Preprints
https://doi.org/10.5194/amt-2024-45
https://doi.org/10.5194/amt-2024-45
12 Apr 2024
 | 12 Apr 2024
Status: this preprint is currently under review for the journal AMT.

Evaluation of the effects of different lightning protection rods on the data quality of C-Band weather radars

Cornelius Hald, Maximilian Schaper, Annette Böhm, Michael Frech, Jan Petersen, Bertram Lange, and Benjamin Rohrdantz

Abstract. Lightning protection is important for weather radars to prevent critical damage or outages but can have negative effects on data quality. The existing lightning protection of the DWD polarimetric C-Band weather radar network consists of four vertical poles with a maximum diameter of 10 cm. During radar operation, these rods cause local scattering in the near field of the antenna, resulting in negative impacts on radar products. One effect is the removal of significant transmit power off the main beam axis and its addition to other areas or the side lobes. This results in wrongly localised precipitation fields in radial direction. The second effect is the loss of transmitted and received power, appearing as a decrease in system gain, and subsequently a underestimation of all power based radar moments in the vicinity of the rods. The underestimation in radar reflectivity Z then leads to a negative bias in the actual rain rate of approximately 20 % if a Z/R relationship is applied. These detrimental effects on data quality led to the requirement of developing a new lightning protection concept. The new concept must minimise the effect on data quality, but also provide sufficient protection from lightning strikes according to the existing regulations and requirements. Three possible lighting protection concepts are described in this paper: two using vertical rods of different diameters (16 and 40 mm, respectively) and one with horizontally placed rods outside the antenna aperture. Their possible influence on data quality is quantified through a dedicated measurement campaign by analysing resulting antenna patterns and precipitation sum products. Antenna patterns are analysed with respect to the side lobe levels compared to antenna patterns without lightning protection and the original lightning protection. With the newly tested lightning rods, the apparent side lobe levels are slightly increased compared to an antenna pattern taken without lightning protection, but are within the accepted antenna specifications. Compared to the original lightning protection, a decrease of up to -15 dB in apparent side lobe levels is found for all tested lightning protection options. Beam blockage is substantially reduced compared to the existing lightning protection as shown by the evaluation of QPE sums. These results and some structural considerations are a solid basis to recommend the installation of four rods with maximum 40 mm diameter for all 17 radar systems of the DWD weather radar network.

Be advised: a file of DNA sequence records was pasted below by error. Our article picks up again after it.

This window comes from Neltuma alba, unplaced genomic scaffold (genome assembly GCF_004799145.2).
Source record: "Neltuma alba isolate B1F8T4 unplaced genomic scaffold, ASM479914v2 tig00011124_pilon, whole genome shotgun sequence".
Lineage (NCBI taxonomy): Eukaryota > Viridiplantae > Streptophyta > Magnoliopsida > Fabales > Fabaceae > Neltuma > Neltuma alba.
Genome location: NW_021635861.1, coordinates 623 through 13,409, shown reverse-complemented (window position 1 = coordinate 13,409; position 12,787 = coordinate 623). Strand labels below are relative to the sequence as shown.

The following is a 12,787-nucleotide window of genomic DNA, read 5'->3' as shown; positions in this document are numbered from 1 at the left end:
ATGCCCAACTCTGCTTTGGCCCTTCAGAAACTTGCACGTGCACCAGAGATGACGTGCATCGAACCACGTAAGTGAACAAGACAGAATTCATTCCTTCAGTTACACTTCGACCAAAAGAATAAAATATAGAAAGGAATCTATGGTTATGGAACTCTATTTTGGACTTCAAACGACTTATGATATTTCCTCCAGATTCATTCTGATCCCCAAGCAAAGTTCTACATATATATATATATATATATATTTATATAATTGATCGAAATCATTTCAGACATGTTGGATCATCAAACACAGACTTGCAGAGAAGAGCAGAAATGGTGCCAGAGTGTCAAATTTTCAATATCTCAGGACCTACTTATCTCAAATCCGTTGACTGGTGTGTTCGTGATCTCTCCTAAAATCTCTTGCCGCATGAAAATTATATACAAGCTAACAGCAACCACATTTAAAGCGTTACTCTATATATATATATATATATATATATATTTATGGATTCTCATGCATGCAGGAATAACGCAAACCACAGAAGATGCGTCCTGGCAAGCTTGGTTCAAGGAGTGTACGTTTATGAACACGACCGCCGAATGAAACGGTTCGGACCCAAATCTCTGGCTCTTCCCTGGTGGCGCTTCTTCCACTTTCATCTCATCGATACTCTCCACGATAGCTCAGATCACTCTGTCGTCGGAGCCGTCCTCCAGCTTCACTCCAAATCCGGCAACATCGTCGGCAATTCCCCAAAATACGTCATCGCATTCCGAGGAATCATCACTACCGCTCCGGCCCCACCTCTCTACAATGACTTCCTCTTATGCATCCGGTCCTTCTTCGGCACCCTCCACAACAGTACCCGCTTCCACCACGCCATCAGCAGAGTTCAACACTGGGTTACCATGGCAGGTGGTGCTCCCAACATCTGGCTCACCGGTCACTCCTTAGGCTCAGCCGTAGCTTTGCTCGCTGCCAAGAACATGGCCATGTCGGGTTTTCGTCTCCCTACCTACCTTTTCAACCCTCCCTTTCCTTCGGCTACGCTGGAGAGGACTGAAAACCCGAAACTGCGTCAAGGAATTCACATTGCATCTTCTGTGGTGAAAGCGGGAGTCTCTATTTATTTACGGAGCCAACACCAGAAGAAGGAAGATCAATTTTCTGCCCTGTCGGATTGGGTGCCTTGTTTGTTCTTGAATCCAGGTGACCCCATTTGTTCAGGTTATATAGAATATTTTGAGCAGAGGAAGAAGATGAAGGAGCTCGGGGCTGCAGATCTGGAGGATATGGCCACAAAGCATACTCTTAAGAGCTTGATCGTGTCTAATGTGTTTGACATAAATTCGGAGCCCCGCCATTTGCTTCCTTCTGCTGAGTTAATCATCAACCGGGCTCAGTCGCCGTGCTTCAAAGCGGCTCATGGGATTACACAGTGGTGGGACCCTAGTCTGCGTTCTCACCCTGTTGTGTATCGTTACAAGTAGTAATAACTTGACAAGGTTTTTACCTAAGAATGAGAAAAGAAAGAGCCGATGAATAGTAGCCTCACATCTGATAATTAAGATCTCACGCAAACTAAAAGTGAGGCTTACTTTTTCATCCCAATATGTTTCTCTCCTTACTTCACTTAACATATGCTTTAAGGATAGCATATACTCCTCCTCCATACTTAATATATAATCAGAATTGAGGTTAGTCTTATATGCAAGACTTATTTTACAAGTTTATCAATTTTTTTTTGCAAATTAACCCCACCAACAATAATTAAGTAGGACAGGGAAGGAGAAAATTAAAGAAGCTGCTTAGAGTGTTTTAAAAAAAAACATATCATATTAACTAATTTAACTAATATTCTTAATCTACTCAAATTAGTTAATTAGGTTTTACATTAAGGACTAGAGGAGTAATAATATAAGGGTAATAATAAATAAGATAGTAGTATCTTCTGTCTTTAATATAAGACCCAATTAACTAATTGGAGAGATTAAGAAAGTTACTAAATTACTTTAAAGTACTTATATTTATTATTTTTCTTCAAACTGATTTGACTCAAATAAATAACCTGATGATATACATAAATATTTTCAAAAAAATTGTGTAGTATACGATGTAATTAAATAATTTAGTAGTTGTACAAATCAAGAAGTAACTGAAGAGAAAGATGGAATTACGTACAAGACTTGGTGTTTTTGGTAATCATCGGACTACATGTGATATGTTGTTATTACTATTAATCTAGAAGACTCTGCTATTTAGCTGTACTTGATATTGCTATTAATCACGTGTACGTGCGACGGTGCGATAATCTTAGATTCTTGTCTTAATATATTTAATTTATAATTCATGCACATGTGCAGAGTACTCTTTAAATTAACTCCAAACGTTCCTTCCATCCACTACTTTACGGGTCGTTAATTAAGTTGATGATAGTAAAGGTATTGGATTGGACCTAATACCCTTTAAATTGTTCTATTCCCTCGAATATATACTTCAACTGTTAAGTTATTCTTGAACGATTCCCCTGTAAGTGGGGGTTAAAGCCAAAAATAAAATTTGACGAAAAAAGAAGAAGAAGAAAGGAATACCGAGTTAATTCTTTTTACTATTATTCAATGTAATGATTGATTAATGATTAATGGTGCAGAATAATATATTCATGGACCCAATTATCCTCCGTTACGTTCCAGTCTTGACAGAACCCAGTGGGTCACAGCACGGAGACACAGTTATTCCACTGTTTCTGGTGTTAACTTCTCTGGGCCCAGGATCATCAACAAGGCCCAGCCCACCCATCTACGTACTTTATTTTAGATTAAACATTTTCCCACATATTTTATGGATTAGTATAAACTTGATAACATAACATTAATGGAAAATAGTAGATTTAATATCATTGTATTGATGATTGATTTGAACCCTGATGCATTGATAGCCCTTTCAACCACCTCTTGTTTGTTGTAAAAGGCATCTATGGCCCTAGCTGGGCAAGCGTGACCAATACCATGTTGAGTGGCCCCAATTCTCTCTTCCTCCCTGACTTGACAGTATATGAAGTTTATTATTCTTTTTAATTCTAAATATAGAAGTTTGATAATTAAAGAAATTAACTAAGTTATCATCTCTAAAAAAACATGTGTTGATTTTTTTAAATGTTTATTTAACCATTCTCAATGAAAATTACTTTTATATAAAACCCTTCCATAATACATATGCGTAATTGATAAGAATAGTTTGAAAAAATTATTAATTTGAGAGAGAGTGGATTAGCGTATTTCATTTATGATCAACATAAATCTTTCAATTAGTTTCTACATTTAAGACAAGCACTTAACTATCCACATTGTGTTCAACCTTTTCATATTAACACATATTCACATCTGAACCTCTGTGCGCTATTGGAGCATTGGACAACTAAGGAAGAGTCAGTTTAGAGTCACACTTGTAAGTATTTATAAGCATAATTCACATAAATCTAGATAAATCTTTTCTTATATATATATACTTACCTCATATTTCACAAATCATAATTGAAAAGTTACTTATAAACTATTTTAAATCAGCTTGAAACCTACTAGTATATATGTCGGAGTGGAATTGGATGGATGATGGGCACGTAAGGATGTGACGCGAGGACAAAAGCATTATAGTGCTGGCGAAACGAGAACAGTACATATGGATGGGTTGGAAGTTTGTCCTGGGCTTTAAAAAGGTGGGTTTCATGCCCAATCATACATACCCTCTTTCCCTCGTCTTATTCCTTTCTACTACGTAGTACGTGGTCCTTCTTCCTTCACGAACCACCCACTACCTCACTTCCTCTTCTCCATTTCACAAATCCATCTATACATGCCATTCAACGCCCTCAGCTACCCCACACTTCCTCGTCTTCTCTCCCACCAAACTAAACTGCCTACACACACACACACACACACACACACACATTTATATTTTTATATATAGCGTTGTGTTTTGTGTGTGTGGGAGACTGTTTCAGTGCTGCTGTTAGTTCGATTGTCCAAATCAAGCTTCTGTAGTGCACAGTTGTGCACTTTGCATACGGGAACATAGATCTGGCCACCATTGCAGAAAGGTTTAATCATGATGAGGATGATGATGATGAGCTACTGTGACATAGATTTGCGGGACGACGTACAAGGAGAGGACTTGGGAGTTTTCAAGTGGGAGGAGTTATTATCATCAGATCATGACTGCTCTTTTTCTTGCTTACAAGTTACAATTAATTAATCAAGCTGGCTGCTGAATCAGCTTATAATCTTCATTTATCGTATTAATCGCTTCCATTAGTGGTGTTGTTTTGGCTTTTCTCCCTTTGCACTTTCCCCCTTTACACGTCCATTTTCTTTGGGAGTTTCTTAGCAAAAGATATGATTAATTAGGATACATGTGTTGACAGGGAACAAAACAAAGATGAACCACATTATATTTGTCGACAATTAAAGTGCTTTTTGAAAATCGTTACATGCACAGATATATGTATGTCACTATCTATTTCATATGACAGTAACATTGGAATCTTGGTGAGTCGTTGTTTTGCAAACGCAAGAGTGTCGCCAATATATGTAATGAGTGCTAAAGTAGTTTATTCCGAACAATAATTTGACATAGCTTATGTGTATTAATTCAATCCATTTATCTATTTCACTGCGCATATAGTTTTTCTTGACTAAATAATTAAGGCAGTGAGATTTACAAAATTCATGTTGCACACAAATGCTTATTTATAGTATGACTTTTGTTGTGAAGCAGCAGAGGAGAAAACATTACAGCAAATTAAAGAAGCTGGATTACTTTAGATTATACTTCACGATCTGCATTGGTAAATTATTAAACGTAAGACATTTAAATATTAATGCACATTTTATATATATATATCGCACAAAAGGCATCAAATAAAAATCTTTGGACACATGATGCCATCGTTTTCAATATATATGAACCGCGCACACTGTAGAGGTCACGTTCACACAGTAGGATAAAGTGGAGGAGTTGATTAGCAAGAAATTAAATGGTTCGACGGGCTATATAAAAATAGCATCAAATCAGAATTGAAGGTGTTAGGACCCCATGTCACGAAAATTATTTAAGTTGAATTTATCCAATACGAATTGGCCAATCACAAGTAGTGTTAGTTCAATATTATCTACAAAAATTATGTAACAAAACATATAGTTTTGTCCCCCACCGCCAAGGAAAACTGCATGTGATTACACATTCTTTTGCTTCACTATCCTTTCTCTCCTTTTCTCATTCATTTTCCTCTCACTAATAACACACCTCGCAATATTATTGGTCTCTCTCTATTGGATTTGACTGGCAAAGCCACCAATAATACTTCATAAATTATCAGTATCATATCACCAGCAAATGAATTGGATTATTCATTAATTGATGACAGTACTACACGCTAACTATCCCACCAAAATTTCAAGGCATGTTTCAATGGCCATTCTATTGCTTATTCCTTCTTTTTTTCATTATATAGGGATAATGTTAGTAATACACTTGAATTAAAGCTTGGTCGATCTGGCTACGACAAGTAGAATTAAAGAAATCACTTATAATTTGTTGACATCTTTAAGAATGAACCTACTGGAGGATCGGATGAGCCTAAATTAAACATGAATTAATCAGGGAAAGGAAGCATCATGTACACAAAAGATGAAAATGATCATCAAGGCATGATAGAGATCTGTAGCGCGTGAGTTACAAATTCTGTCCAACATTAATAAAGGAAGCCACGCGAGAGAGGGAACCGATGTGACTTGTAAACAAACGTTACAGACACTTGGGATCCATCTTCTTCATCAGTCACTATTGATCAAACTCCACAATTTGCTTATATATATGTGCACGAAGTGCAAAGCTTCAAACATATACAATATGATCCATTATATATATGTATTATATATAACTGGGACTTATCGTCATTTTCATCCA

Publisher's note: Copernicus Publications remains neutral with regard to jurisdictional claims made in the text, published maps, institutional affiliations, or any other geographical representation in this preprint. The responsibility to include appropriate place names lies with the authors.
Cornelius Hald, Maximilian Schaper, Annette Böhm, Michael Frech, Jan Petersen, Bertram Lange, and Benjamin Rohrdantz

Status: final response (author comments only)

Comment types: AC – author | RC – referee | CC – community | EC – editor | CEC – chief editor | : Report abuse
  • RC1: 'Comment on amt-2024-45', Anonymous Referee #1, 03 May 2024
  • RC2: 'Comment on amt-2024-45', Anonymous Referee #2, 14 May 2024
Cornelius Hald, Maximilian Schaper, Annette Böhm, Michael Frech, Jan Petersen, Bertram Lange, and Benjamin Rohrdantz
Cornelius Hald, Maximilian Schaper, Annette Böhm, Michael Frech, Jan Petersen, Bertram Lange, and Benjamin Rohrdantz

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Short summary
Weather radars should use lightning protection to be safe from damage, but the rods can reduce the quality of the radar measurements. This study presents three new solutions for lightning protection for weather radars and evaluates their influence on data quality. The results are compared to the current system. All tested ones have very little effects on data, and a new lightning protection system with four rods is recommended for the German Meteorological Service.